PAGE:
Quite often when we talk about product management, we focus on innovation. Big launches, moonshots, hockey stick inflection points and other overnight success stories. What if I told you that the saying “there is no big data, just a whole lot of small data” also applies to products?
I have a confession to make: I’m actually not a big ideas guy. I don’t thrive on chasing after the next revolutionary concept.
I actually think “faster horses” are a perfectly valid idea most of the time.
A lot of times when we observe hockey stick moments in a company’s lifecycle, we think it’s due to some profound single realization. A “eureka” moment that was preceded by a long string of failure, and followed by nothing but winning.
What we fail to see without zooming in is that quite often that inflection point was actually a ton of tiny little realizations clicking together into one huge landslide. Compounding interests. A whisper triggering an avalanche.
Projects vs. Products
While I didn’t include it in my Agile faux-pas list, one tell-tale sign of Agile gone awry is when a team is constantly working on “projects”. Bigger pieces of finite work with a clear beginning and an even clearer end, lasting multiple sprints (or scaramuccis).
While that’s not a total anti-Agile move, it’s quite often a slippery slope down a path where things are launched and forgotten, as the team moves on to the next project.
To graduate from shipping one-off projects to really working on a long-term product, a team and its product person need to have space to sweat out the details. They need to be able to truly embrace the feedback cycle that’s fundamental to Agile. Building, launching, measuring, learning… and repeating ad nauseam.
Big projects are hostile to details. The bigger the project, the less you’ll have the ability to really grind on every little nook and cranny of it.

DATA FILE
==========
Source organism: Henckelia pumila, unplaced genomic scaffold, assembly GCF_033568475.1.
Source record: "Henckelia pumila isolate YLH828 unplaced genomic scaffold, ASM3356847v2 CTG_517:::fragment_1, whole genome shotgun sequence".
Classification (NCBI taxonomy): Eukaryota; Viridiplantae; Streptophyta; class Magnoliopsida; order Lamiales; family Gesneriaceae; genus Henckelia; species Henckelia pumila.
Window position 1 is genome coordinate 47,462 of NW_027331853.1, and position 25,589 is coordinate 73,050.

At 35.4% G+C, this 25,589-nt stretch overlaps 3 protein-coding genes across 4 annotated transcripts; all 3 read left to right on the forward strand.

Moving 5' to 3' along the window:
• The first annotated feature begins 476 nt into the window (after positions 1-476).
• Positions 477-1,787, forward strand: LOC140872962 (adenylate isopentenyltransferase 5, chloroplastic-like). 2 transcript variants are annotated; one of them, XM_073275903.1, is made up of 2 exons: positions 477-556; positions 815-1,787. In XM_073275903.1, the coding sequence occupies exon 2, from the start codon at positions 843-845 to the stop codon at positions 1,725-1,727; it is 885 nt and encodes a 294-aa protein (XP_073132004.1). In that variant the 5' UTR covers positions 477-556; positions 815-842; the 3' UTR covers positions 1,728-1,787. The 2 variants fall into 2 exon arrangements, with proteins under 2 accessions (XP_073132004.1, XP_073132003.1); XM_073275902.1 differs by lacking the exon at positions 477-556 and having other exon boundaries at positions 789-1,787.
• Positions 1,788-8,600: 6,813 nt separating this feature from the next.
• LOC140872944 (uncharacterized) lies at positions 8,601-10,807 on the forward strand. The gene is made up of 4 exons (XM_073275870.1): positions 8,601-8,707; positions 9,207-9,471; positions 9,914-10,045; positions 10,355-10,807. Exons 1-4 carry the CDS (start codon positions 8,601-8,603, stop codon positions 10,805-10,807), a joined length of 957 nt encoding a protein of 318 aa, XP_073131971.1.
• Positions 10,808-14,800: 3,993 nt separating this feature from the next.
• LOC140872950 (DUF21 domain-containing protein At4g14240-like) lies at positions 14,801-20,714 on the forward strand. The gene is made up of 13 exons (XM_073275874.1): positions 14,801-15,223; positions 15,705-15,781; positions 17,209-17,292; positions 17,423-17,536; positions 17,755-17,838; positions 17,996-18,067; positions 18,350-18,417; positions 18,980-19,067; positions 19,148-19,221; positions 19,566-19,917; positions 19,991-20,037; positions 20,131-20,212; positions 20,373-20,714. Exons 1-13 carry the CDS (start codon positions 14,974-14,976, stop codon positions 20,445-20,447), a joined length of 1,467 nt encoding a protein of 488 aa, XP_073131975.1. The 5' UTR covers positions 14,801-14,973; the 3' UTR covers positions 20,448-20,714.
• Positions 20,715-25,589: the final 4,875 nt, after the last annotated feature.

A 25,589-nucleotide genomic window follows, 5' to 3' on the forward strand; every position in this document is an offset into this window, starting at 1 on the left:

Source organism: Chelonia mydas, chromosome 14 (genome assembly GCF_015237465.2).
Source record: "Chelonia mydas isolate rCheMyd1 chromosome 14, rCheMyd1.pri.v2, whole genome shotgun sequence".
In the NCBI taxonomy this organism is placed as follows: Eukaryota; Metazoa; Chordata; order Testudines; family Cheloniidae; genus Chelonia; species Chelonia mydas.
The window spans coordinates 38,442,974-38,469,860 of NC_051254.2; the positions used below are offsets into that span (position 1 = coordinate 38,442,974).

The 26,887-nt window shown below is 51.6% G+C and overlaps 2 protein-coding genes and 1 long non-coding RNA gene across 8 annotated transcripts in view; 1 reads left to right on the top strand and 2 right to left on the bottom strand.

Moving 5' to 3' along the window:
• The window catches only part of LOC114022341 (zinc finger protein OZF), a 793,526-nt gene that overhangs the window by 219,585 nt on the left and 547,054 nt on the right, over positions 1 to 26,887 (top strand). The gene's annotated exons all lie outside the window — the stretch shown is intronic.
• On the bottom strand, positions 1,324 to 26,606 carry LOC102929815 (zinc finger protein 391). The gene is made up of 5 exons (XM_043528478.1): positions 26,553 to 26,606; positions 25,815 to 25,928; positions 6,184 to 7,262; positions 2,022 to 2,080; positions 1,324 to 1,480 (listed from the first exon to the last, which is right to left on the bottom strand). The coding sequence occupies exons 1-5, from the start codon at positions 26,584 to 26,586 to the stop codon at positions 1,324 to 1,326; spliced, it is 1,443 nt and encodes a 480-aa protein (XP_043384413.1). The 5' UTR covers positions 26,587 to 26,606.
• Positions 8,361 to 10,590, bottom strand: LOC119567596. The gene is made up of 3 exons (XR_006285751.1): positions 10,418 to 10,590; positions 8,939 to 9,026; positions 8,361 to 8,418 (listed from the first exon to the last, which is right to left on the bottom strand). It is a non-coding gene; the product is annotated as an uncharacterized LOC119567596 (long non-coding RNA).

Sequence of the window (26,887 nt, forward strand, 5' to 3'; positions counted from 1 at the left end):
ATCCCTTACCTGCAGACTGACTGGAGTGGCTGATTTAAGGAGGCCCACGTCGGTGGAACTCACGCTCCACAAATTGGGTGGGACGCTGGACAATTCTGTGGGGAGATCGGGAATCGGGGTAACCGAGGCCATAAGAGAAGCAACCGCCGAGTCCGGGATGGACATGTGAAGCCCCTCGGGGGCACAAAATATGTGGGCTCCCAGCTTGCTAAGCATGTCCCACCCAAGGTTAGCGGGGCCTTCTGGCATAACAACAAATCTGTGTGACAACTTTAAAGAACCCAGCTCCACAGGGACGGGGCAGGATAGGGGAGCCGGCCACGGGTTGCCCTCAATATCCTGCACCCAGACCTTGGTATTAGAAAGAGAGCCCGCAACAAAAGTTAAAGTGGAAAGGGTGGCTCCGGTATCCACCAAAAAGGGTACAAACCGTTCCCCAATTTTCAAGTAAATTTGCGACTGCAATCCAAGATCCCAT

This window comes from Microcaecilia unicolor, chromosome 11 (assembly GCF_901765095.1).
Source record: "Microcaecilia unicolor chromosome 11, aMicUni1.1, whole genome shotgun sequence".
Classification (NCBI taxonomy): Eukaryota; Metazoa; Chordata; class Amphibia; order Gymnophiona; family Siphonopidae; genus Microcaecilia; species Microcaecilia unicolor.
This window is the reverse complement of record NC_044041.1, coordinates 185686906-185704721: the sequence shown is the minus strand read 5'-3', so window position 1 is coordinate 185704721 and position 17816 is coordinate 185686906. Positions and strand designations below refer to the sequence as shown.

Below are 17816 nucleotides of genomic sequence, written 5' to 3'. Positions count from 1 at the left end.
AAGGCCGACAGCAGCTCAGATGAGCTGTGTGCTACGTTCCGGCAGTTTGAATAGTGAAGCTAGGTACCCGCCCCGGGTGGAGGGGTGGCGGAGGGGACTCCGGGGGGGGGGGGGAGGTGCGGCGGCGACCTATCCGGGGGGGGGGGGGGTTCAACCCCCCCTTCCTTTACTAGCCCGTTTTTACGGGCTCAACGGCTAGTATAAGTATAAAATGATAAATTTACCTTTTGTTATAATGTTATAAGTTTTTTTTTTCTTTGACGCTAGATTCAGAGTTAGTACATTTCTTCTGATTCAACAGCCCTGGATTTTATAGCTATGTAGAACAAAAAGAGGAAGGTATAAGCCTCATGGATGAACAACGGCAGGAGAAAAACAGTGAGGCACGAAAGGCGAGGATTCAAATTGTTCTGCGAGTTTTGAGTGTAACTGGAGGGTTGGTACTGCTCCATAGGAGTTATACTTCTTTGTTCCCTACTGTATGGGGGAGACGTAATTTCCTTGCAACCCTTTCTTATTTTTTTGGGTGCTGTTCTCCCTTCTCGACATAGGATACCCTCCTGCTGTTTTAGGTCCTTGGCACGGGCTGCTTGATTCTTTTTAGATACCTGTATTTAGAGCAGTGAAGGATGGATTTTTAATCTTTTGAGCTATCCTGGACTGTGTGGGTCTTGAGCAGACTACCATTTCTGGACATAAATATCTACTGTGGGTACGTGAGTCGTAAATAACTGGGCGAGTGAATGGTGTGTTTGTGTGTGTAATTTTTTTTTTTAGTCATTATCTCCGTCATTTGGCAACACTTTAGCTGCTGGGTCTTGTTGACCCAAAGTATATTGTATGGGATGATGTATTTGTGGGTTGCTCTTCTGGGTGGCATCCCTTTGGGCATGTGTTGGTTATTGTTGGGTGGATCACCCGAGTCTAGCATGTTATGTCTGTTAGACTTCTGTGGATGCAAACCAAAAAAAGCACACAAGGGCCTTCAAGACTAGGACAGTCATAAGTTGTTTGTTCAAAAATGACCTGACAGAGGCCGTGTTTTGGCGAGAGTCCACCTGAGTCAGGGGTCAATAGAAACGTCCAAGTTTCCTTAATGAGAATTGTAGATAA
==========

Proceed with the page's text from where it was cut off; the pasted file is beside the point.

When you really work on products, you get to drill in. You get to know every single funnel and metric. You know all the levers you can pull to tweak the balance. You understand where a 0.5% increase in conversion will give you $1MM more annually — and where 50% more will barely yield $5.
Devil Is In The Details
One of the most gratifying times of my career was the 1.5 years I spent with Greatist. On the surface it’s not really anything super exciting for a product person. They create content and deliver it to their readers online, monetizing through 3rd parties who are willing to pay for the attention and brand equity Greatist has. In short: a content website.
The thing just is, their content, brand and tone of voice are exceptionally good. It deserves to be delivered on a platter worthy of the main course.
During my time leading tech and product at Greatist, we were able to drive our monthly uniques from 4M to 10M. A pretty nice 150% increase with 0 paid traffic acquisition.
What made my job particularly exciting was that the only magic trick we did was having a collective commitment to never stop experimenting, and tweaking every single detail we could.